CALCULATING FINAL ERP
8.11 To address the issues of the high standard errors on the preliminary undercount rates (using the five group method) and high sampling error for the state/territory ERP estimates, particularly the high Indigenous undercount in Western Australia (a single-state group) the Empirical Bayes method was applied for final ERP.
Empirical Bayes estimation
8.12 The Empirical Bayes method was applied to the undercount adjustment rate for 15 regions (each state and the Northern Territory split into capital city and balance of state/territory, and the Australian Capital Territory). The undercount adjustment rate is the ratio between the PES estimate of the Indigenous population and the value obtained from the Census after assigning an Indigenous status to records where it was unknown (as described in paragraph 8.3). The Empirical Bayes method assigned each state and territory a mix of its own PES estimate of the undercount adjustment rate, and an overall estimate based on the 15 regions mentioned above..
8.13 The mix used was dependent on the standard error of the PES estimate, with regions having high standard errors being more influenced by the overall estimate, while regions with lower standard errors receive a greater proportion of their individual region estimate.
8.14 The overall amount of smoothing used was determined by a smoothing constant. The ABS used the 'method of moments' constant from a technique developed by Morris (1983), after checking that the indicated value gave estimates with a suitably low standard error conditional on the chosen constant. For more information on Empirical Bayes and its use in estimating the Indigenous population, see Appendix 2 - Empirical Bayes estimation of Indigenous undercount.
8.15 Estimates of the Indigenous population of the states and territories for 8 August 2006, as a result of adopting the Empirical Bayes method, are shown in the table below.
8.1 Results from Empirical Bayes estimation(a), States and territories
Indigenous population at Census date
Relative standard error (%)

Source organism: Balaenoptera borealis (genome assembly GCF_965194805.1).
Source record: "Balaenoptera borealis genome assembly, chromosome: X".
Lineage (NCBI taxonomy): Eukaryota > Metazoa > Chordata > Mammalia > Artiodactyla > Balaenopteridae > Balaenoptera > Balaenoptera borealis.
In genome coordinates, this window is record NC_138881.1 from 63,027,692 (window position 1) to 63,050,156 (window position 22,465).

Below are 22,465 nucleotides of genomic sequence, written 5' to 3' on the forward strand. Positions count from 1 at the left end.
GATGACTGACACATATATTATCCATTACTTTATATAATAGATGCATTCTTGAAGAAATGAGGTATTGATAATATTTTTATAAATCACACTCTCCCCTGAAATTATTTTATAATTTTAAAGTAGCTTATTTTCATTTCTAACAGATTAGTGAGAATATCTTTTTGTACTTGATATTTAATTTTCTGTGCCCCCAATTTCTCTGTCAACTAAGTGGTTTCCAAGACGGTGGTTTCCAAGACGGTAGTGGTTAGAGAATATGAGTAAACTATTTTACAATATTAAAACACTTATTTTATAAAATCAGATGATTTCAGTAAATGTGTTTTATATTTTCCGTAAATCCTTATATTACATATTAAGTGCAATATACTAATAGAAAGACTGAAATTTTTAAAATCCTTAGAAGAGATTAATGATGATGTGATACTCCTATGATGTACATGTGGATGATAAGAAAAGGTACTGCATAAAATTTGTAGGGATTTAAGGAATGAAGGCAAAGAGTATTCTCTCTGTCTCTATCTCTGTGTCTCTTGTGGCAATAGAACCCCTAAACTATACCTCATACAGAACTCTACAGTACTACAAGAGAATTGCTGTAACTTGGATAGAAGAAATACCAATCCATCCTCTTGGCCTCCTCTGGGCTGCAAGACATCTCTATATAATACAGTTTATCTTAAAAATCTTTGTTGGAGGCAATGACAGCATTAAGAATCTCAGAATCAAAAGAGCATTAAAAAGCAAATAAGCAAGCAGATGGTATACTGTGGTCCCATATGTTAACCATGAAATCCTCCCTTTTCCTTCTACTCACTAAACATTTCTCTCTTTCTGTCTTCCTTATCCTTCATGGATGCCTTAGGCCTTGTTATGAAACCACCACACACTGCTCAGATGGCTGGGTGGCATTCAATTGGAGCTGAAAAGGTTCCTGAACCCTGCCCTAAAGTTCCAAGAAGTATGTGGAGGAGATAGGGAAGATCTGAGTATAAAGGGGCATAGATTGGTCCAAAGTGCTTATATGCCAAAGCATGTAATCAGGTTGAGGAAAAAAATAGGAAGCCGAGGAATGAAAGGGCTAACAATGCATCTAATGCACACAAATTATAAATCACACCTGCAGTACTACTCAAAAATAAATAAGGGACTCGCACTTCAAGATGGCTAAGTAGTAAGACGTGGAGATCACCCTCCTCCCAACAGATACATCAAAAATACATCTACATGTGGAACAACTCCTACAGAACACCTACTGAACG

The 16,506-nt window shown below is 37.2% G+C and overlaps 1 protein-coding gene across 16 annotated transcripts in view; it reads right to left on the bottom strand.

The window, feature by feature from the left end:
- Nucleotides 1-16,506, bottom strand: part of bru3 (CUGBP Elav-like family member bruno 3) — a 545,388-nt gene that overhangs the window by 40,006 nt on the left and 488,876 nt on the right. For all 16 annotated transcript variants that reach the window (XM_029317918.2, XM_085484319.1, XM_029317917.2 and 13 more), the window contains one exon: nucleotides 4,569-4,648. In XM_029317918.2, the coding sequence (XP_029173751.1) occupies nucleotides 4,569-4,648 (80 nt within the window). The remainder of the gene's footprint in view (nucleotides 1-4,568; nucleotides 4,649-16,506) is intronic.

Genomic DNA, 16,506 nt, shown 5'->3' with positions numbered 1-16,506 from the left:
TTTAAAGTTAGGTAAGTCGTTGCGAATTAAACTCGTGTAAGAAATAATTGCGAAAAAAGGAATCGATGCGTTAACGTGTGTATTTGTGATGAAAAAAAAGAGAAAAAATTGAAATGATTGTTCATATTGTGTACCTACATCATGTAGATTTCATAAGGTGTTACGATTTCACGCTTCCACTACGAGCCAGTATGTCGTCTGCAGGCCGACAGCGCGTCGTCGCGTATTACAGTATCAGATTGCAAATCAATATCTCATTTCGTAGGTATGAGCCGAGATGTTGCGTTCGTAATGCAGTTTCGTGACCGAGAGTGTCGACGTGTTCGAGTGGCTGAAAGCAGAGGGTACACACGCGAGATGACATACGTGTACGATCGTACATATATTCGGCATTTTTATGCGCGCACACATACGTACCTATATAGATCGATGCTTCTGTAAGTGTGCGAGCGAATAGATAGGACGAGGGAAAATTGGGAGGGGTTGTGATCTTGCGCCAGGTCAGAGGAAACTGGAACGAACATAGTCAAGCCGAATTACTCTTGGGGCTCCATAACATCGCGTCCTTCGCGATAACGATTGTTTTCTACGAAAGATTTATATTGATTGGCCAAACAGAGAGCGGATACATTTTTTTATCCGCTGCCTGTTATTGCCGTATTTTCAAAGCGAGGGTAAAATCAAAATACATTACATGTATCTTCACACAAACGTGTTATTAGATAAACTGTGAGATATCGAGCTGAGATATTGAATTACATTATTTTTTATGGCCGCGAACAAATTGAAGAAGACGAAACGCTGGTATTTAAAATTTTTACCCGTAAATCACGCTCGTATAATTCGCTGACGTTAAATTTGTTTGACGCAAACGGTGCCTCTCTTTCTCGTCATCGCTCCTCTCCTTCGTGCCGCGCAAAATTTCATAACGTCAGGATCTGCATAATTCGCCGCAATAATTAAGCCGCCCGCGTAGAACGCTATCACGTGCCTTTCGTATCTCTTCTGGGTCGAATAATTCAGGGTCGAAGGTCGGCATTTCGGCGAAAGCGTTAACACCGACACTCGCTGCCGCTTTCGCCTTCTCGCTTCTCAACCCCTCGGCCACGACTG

|New South Wales |
|South Australia |
|Western Australia |
|Northern Territory |
|Australian Capital Territory |
|(a) Conditional on the method of movements value of A = 0.0044142. |
|(b) With no imputation. |
|(c) Excludes Other Territories. |
8.16 Estimates of the Indigenous (and non-Indigenous) population were then adjusted to include RTOs and backdated to 30 June 2006 using data on births, deaths, overseas and interstate migration. However, for the Other Territories (which are not included in the PES), a combined net undercount estimate for New South Wales and the Australian Capital Territory was applied to the Census count of Indigenous people identified as being usually resident in those territories. This estimate is used as the majority of Indigenous people in the Other Territories reside in Jervis Bay Territory.
Sub-state/territory Indigenous estimates
8.17 The PES is the best available data source for determining what the Indigenous population should have been on Census Night, if the whole population was counted. However, as standard errors on the PES are too high for producing reliable estimates of the Indigenous population at sub-state/territory levels, Census is the only data source for calculating estimates of the Indigenous population for geographic areas smaller than a state or territory.
8.18 In producing estimates of the Indigenous and non-Indigenous populations of SLAs, PES estimates produced by the Empirical Bayes method for each state/territory were used as upper level constraints on the SLA-level Indigenous populations as at Census Night. State/territory net undercount was distributed pro rata to individual SLAs, having regard to capital city/balance of state/territory undercount for the total population according to their demographic characteristics such as age and sex.
8.19 At the sub-state/territory level, differences between Census counts and estimates of the Indigenous population are not indicative of, nor should be interpreted as, the true level of undercount; rather, these differences are a by-product of the assumptions that contribute to the estimation process.